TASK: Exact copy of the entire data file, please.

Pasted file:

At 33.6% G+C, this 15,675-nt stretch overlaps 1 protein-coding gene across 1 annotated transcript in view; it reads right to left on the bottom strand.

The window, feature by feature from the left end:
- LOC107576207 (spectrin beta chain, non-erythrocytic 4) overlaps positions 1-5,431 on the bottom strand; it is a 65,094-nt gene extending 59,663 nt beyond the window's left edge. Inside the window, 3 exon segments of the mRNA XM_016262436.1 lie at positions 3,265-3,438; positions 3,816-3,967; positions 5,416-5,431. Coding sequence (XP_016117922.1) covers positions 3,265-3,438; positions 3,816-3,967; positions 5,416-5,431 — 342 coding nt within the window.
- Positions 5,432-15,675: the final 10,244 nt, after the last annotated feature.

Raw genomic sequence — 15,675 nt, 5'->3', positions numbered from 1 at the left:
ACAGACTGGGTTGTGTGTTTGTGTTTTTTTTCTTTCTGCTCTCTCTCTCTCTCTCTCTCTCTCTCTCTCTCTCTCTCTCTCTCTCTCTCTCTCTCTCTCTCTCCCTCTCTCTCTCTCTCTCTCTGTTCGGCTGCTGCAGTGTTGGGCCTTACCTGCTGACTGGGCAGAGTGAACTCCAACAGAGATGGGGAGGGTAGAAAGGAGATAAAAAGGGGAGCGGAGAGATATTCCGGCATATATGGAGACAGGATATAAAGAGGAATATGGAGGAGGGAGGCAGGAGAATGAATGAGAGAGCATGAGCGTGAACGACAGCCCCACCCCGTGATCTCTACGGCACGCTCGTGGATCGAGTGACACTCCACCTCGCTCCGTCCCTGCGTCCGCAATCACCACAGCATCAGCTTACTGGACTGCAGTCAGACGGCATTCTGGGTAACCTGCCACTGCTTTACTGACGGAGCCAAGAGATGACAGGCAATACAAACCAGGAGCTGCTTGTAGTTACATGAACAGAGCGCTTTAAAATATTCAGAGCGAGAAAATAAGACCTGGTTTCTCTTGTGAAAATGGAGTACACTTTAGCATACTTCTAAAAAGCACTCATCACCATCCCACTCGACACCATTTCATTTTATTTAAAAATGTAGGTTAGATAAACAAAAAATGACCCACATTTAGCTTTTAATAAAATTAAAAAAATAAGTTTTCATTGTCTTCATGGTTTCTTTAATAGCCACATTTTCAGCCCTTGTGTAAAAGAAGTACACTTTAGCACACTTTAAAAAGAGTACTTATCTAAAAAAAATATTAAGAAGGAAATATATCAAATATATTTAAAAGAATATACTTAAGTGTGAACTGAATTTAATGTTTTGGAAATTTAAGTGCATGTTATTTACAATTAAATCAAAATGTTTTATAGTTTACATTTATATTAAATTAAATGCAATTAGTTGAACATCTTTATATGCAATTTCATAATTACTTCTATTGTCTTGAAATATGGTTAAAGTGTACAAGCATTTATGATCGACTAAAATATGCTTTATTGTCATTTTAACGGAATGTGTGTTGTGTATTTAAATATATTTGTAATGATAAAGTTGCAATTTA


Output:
At 33.6% G+C, this 15,675-nt stretch overlaps 1 protein-coding gene across 1 annotated transcript in view; it reads right to left on the bottom strand.

The window, feature by feature from the left end:
- LOC107576207 (spectrin beta chain, non-erythrocytic 4) overlaps positions 1-5,431 on the bottom strand; it is a 65,094-nt gene extending 59,663 nt beyond the window's left edge. Inside the window, 3 exon segments of the mRNA XM_016262436.1 lie at positions 3,265-3,438; positions 3,816-3,967; positions 5,416-5,431. Coding sequence (XP_016117922.1) covers positions 3,265-3,438; positions 3,816-3,967; positions 5,416-5,431 — 342 coding nt within the window.
- Positions 5,432-15,675: the final 10,244 nt, after the last annotated feature.

Raw genomic sequence — 15,675 nt, 5'->3', positions numbered from 1 at the left:
ACAGACTGGGTTGTGTGTTTGTGTTTTTTTTCTTTCTGCTCTCTCTCTCTCTCTCTCTCTCTCTCTCTCTCTCTCTCTCTCTCTCTCTCTCTCTCTCTCTCTCCCTCTCTCTCTCTCTCTCTCTGTTCGGCTGCTGCAGTGTTGGGCCTTACCTGCTGACTGGGCAGAGTGAACTCCAACAGAGATGGGGAGGGTAGAAAGGAGATAAAAAGGGGAGCGGAGAGATATTCCGGCATATATGGAGACAGGATATAAAGAGGAATATGGAGGAGGGAGGCAGGAGAATGAATGAGAGAGCATGAGCGTGAACGACAGCCCCACCCCGTGATCTCTACGGCACGCTCGTGGATCGAGTGACACTCCACCTCGCTCCGTCCCTGCGTCCGCAATCACCACAGCATCAGCTTACTGGACTGCAGTCAGACGGCATTCTGGGTAACCTGCCACTGCTTTACTGACGGAGCCAAGAGATGACAGGCAATACAAACCAGGAGCTGCTTGTAGTTACATGAACAGAGCGCTTTAAAATATTCAGAGCGAGAAAATAAGACCTGGTTTCTCTTGTGAAAATGGAGTACACTTTAGCATACTTCTAAAAAGCACTCATCACCATCCCACTCGACACCATTTCATTTTATTTAAAAATGTAGGTTAGATAAACAAAAAATGACCCACATTTAGCTTTTAATAAAATTAAAAAAATAAGTTTTCATTGTCTTCATGGTTTCTTTAATAGCCACATTTTCAGCCCTTGTGTAAAAGAAGTACACTTTAGCACACTTTAAAAAGAGTACTTATCTAAAAAAAATATTAAGAAGGAAATATATCAAATATATTTAAAAGAATATACTTAAGTGTGAACTGAATTTAATGTTTTGGAAATTTAAGTGCATGTTATTTACAATTAAATCAAAATGTTTTATAGTTTACATTTATATTAAATTAAATGCAATTAGTTGAACATCTTTATATGCAATTTCATAATTACTTCTATTGTCTTGAAATATGGTTAAAGTGTACAAGCATTTATGATCGACTAAAATATGCTTTATTGTCATTTTAACGGAATGTGTGTTGTGTATTTAAATATATTTGTAATGATAAAGTTGCAATTTA